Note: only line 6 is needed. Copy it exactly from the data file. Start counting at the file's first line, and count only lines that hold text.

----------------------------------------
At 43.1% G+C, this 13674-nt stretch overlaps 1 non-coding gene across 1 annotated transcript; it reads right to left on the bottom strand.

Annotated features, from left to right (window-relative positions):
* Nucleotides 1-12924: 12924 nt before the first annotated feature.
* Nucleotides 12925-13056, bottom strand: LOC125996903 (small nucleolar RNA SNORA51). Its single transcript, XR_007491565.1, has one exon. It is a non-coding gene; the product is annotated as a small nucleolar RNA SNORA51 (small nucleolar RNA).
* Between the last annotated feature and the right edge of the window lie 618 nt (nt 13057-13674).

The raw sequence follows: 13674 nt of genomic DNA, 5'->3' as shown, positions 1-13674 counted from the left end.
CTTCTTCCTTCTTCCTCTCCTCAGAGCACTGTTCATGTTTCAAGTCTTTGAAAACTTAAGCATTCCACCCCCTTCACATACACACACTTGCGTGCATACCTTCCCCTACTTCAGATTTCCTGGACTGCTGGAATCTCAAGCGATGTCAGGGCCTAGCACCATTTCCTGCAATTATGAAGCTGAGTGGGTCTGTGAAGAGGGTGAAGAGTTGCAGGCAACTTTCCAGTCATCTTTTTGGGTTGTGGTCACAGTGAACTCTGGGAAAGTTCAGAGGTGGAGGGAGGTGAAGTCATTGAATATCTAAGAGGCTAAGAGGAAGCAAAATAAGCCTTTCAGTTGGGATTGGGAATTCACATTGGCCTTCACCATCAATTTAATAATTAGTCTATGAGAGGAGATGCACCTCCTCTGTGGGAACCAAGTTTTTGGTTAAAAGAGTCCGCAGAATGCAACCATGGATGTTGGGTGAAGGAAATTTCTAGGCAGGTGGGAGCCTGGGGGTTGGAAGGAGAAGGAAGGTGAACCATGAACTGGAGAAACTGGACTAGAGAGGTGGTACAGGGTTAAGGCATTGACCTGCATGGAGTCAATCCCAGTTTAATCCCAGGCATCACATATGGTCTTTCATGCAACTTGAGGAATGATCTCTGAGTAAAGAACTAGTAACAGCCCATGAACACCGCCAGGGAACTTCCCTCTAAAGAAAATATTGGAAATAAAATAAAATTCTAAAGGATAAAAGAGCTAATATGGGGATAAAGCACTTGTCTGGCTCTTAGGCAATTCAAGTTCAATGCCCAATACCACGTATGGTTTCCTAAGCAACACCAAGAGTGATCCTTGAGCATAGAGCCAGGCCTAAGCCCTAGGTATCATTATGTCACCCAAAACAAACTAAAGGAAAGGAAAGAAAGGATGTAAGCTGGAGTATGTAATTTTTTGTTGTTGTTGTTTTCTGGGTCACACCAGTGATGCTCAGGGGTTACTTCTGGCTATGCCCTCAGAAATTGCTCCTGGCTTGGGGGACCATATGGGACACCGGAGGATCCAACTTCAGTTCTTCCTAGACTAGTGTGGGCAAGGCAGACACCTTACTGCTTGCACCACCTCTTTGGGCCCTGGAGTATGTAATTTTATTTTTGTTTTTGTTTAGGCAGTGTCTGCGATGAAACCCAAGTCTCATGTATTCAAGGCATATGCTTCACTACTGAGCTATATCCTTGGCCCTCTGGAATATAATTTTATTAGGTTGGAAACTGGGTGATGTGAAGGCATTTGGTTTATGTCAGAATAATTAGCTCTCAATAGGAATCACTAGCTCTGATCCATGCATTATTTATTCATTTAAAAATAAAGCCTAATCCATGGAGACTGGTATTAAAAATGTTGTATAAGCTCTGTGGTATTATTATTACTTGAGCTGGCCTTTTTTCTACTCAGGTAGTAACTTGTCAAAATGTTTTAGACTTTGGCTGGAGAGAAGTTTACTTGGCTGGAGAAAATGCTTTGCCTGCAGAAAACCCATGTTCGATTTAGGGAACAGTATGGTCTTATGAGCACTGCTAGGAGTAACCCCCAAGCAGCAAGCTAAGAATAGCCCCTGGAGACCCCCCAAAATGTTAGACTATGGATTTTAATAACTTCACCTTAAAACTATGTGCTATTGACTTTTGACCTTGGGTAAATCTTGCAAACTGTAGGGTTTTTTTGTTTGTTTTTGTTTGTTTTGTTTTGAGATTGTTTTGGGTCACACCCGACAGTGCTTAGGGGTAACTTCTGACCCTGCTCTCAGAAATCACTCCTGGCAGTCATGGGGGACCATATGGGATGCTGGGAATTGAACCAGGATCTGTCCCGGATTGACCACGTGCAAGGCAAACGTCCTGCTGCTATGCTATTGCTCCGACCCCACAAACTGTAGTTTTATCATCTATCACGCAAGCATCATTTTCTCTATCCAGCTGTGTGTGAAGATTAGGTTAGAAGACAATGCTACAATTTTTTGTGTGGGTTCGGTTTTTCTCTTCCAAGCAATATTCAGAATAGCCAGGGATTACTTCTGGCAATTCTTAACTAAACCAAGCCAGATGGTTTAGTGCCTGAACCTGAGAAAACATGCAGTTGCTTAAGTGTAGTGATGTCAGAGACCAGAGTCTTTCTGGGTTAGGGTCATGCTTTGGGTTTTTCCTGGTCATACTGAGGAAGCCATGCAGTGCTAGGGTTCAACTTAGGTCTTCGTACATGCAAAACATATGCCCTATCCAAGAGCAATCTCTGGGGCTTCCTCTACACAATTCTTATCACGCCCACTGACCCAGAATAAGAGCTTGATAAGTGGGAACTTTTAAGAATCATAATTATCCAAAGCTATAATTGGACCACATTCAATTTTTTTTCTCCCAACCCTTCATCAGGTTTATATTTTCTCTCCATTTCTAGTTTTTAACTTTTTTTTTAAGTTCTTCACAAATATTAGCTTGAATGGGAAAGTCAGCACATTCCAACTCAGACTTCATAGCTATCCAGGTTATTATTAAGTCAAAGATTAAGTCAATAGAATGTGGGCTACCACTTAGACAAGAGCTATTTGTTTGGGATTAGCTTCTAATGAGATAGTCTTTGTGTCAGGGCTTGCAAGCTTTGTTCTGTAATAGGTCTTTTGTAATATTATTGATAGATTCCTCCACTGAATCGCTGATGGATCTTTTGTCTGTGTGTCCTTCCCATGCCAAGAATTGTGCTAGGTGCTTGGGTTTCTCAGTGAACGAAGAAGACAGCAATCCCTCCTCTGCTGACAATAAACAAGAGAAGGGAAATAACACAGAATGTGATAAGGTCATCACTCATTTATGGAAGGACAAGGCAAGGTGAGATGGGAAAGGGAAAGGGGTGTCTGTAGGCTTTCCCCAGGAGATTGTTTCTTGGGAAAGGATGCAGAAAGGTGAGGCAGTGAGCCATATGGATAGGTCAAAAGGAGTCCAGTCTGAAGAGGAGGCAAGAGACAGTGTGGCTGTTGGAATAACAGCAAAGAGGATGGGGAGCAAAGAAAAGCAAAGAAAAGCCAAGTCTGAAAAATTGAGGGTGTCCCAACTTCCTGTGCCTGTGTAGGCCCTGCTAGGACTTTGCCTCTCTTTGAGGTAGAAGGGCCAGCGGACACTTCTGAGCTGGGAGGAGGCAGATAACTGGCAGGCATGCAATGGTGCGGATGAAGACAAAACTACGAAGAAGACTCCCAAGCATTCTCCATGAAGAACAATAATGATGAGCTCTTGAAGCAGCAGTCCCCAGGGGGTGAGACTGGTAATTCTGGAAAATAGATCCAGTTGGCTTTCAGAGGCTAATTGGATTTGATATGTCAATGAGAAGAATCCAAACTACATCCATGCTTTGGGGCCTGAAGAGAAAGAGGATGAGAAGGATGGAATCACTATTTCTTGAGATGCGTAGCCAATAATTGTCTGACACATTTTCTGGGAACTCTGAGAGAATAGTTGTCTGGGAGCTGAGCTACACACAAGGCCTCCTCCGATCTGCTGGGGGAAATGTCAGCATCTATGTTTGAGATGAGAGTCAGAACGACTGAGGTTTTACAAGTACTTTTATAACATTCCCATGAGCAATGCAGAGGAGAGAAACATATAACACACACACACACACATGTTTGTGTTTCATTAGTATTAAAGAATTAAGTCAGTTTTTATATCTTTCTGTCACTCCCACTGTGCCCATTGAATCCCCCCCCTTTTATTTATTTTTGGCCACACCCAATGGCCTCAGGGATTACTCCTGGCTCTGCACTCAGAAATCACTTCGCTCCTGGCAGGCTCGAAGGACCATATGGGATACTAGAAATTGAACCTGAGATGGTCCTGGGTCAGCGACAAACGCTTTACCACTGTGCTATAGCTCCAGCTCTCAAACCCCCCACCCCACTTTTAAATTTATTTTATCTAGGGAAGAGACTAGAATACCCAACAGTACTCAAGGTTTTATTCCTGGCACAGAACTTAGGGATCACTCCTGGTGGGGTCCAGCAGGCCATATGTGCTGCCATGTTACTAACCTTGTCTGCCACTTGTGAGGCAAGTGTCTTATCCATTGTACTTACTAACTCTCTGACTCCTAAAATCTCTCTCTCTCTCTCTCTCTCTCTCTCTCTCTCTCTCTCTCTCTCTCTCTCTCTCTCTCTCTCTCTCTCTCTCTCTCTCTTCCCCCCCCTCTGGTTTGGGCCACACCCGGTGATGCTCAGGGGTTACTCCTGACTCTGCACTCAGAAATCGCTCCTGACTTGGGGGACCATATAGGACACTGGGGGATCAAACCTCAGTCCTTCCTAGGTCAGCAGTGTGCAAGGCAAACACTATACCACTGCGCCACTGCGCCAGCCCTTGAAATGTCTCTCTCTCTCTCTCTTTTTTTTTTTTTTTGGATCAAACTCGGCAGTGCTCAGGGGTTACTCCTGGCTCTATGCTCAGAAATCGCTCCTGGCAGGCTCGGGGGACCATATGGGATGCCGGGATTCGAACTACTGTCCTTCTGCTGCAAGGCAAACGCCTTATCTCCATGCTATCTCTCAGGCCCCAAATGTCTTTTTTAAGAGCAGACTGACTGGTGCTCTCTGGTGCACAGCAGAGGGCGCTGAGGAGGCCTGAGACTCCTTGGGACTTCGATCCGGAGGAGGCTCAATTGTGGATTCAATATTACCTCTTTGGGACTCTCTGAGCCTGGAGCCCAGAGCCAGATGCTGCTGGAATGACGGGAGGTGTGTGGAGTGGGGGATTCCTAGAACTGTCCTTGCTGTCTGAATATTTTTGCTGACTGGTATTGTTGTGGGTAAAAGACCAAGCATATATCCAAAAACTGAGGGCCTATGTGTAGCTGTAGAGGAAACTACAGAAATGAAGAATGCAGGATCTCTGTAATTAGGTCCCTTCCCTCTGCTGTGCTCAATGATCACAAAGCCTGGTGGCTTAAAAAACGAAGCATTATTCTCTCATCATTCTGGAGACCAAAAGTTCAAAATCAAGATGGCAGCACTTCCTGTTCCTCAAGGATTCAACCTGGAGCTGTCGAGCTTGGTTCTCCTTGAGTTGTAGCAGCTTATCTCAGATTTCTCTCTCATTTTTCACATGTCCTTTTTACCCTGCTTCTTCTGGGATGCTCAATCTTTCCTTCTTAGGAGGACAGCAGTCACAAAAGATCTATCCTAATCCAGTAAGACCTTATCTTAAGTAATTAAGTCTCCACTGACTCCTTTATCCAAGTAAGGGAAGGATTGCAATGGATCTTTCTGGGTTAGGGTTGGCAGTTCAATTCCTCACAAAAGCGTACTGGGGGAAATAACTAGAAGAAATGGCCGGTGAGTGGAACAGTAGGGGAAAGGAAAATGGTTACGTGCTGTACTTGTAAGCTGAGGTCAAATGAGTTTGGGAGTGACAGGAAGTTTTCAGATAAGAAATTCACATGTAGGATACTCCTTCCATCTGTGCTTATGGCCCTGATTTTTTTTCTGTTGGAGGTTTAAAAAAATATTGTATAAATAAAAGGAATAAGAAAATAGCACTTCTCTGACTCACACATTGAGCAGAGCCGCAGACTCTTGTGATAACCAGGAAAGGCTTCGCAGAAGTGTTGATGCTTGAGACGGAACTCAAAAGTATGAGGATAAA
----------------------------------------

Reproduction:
The raw sequence follows: 13674 nt of genomic DNA, 5'->3' as shown, positions 1-13674 counted from the left end.